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Valenzuela, Carlos A

Articles by Valenzuela, Carlos A

Study: Adapting to U.S. Culture Can Improve Latino Men’s Success Quitting Smoking

Latino men who are more adapted to U.S. culture are more likely to quit smoking than their less-acculturated counterparts, according to research by The University of Texas M. D. Anderson Cancer Center released Dec. 3, 2009, from the December issue of Cancer Epidemiology, Biomarkers and Prevention. The study of 271 Latino smokers who called a Spanish-language smoking cessation quitline examined the influence of gender and indicators of acculturation on the ability to quit smoking. Men who had been in the U.S. for up to five years had about 20 percent smoking abstinence rate at three months after the quitline program. But more than 35 percent of men who had been in the U.S. for 23-76 years abstained. Those who preferred to view news and entertainment mainly or exclusively in English ...

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Report: A ‘Portrait’ of Latino Cancer

Latinos are less likely to die from cancer than other groups, but have higher rates of cancers related to infections (stomach, liver and cervix) and are more likely to be diagnosed at an advanced stage of the disease, according to Cancer Facts & Figures for Hispanics 2009-2011, a new American Cancer Society report. For many cancer types, Hispanics are far more likely than whites to be diagnosed in advanced stages of disease, when the cancer is likely to be less treatable. The report highlights the need for programs that target Hispanics, from addressing disparities in income, education, and access to health care to better understanding cultural values and ...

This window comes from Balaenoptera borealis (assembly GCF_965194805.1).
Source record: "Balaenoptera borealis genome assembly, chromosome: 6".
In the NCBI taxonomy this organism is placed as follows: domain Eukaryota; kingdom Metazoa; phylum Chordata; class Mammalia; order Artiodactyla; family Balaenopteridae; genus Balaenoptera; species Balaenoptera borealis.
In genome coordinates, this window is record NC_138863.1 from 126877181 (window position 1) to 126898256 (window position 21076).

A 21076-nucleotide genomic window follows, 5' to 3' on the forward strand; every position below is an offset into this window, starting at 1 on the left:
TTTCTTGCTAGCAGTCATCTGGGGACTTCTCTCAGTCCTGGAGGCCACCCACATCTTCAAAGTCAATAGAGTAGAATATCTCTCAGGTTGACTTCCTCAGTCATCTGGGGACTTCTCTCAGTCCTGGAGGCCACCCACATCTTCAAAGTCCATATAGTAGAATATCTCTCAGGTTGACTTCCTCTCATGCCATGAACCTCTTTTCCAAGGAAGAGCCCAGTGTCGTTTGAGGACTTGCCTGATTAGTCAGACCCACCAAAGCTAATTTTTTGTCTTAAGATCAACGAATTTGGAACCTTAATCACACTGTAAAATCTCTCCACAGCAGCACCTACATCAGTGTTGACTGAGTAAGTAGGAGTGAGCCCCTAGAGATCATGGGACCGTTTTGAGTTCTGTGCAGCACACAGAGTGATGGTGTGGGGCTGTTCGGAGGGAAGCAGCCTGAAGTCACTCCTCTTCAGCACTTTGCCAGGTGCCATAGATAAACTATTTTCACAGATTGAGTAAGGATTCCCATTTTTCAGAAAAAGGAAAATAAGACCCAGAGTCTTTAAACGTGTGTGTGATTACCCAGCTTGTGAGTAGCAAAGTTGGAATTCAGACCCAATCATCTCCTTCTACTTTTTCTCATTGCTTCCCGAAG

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Story: Villareal Freshens Up Her Life

Ask Estefanía Evia Villareal (pictured) the best thing about not smoking any more and the 21-year-old will give you a variety of answers, beginning with the way she feels every morning when she wakes up. “First of all," she said, "that feeling of being fresh – being clean, fresh, the smell of my sheets and my clothes, (the feeling in) my mouth, my throat." Estefanía, a recent graduate of UT San Antonio who plans to get her teaching certificate so she can eventually teach elementary school children, had been a smoker for the past five years, starting in high school. Earlier this year she decided to kick the habit. It took a little while and there were some stops and starts, but when she finally quit smoking, she did it one day at a time. She walks for an hour three times a ...